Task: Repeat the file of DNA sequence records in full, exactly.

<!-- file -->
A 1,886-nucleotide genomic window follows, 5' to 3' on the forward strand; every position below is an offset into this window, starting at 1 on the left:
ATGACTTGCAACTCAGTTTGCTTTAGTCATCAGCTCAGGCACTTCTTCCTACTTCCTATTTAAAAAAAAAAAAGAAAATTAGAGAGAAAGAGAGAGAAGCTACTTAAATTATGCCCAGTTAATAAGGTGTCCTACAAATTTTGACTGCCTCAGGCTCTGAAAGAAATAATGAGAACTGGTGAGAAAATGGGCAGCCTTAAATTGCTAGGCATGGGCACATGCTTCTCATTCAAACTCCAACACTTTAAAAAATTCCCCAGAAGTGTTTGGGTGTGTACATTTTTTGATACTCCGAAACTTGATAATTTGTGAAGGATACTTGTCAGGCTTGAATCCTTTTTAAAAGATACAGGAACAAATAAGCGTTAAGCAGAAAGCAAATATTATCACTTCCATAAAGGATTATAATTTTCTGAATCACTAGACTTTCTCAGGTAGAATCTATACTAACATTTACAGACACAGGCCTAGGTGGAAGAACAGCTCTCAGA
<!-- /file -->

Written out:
A 1,886-nucleotide genomic window follows, 5' to 3' on the forward strand; every position below is an offset into this window, starting at 1 on the left:
ATGACTTGCAACTCAGTTTGCTTTAGTCATCAGCTCAGGCACTTCTTCCTACTTCCTATTTAAAAAAAAAAAAGAAAATTAGAGAGAAAGAGAGAGAAGCTACTTAAATTATGCCCAGTTAATAAGGTGTCCTACAAATTTTGACTGCCTCAGGCTCTGAAAGAAATAATGAGAACTGGTGAGAAAATGGGCAGCCTTAAATTGCTAGGCATGGGCACATGCTTCTCATTCAAACTCCAACACTTTAAAAAATTCCCCAGAAGTGTTTGGGTGTGTACATTTTTTGATACTCCGAAACTTGATAATTTGTGAAGGATACTTGTCAGGCTTGAATCCTTTTTAAAAGATACAGGAACAAATAAGCGTTAAGCAGAAAGCAAATATTATCACTTCCATAAAGGATTATAATTTTCTGAATCACTAGACTTTCTCAGGTAGAATCTATACTAACATTTACAGACACAGGCCTAGGTGGAAGAACAGCTCTCAGA